8 november 2017
I think you’re the first person to make me think I could one day use the word lesbian without cringing.
The other day, these words were said to me by a lesbian my younger self knew. Let’s call her X. It prompted me to write more quickly than readily because:
gay icon duties
how overwhelmingly beautiful
tears were bubbling
I haven’t stopped thinking about that since she said it, because it triggered an unconscious stress in me that I’ve actually noticed less recently as a result of growing acceptance, of myself and by friends and family. When I remember X I’m reminded of the way she’d label herself a “baby gay”, a label so charged with fear and shame and uncertainty. A slight sadness.
This is so important to talk about that I feel like I’m literally running with my laptop through a straight dark alley with a time bomb attached to it and if I don’t release these feelings all the lesbians in the entire world will die.
(I bet even then nobody will care to document it)
Seriously though, where are all my beautiful lesbians of colour? Other than those who don’t need the publicity right now, where are you hiding? Please find me. Because if we don’t start speaking up soon and claiming a rightful space to operate in nobody will want to find us either.
Not even the white lesbians have it good.
Let’s probe some of the most damaging points and effects of missing lesbians:
Tell me the last time you heard the words: “that other night when we went to _(insert lesbian-centric club name)_…” and it was followed by the words “do you wanna go again?” there isn’t a time is there. Because there isn’t a place!
Birmingham has The Fox, which has practically zero inclusivity credits I know of. Similarly, Manchester’s Vanilla has a surge of white plastered all over it’s walls and website and London’s Candy was not so long ago replaced by a gentleman’s club of all things. The audacity. Click on SHE Soho’s website and you will find a bunch of Ruby Rose posers fakely pouting off into the distance. Right-click and quit, girl.
Of course, people are making small waves but banding together can create tidals.
lesbian furore (2016)
The L Word
I literally just typed exoticisationand auto-correct sex-taped over it with eroticisation. It really makes no difference, because the link between porn and lesbian is so rife. It’s to the point where you can’t search for lesbian in Google without “hot” in close proximity.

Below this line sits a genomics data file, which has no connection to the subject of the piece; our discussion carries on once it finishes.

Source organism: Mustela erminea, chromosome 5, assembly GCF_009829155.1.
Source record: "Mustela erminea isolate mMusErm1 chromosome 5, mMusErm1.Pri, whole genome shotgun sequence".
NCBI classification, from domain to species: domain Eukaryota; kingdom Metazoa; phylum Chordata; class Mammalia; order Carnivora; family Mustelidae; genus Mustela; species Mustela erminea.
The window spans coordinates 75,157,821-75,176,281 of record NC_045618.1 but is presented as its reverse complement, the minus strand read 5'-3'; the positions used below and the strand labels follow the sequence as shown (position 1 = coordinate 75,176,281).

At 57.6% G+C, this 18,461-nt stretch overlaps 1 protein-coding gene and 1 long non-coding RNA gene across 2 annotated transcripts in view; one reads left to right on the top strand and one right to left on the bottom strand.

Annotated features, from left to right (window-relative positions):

To whom it may concern, we are not your porn prize.
There is also essence of lesbians being made to feel that they have to look a certain way to be accepted or recognised by their own. Countless times I’ve been to gay clubs that have rejected me because on that occasion I didn’t appear homo enough. I used to have long blonde hair, which I thought would have given me race-translucency points, but alas the plight of long hair has to be the ultimate non-identifier of a true lesbian.
The one day I wear a hat and a checked shirt with no make-up, I don’t get refused.
Getting G-WOKE about G-WOC
Can someone tell me why I am one of literally two brown lesbians in the entire world on my creative radar?
I fully understand that being a gay woman of colour goes far beyond aligning with just one minority group. It’s intersectional madness and here I speak through daily experience. But for those who are comfortable enough with their outness, it must be accepted that visibility and representation is sparse.
I don’t always feel comfortable being me - for the most part this is actually quite occasional. At the same time, if we have reached a point of self-acceptance and self-celebration what’s stopping us from doing the most in support of others who haven’t? At the very least, make an effort to help the unlucky.
Imagine you're at Ikea. They’ve put one hanger in a closet to make your experience seem realistic and massage your vision. You open the closet and the hanger swings back and forth, threatening to fall flat on the ground at any second. Will you close the door on it?
If yes, you help it to fall.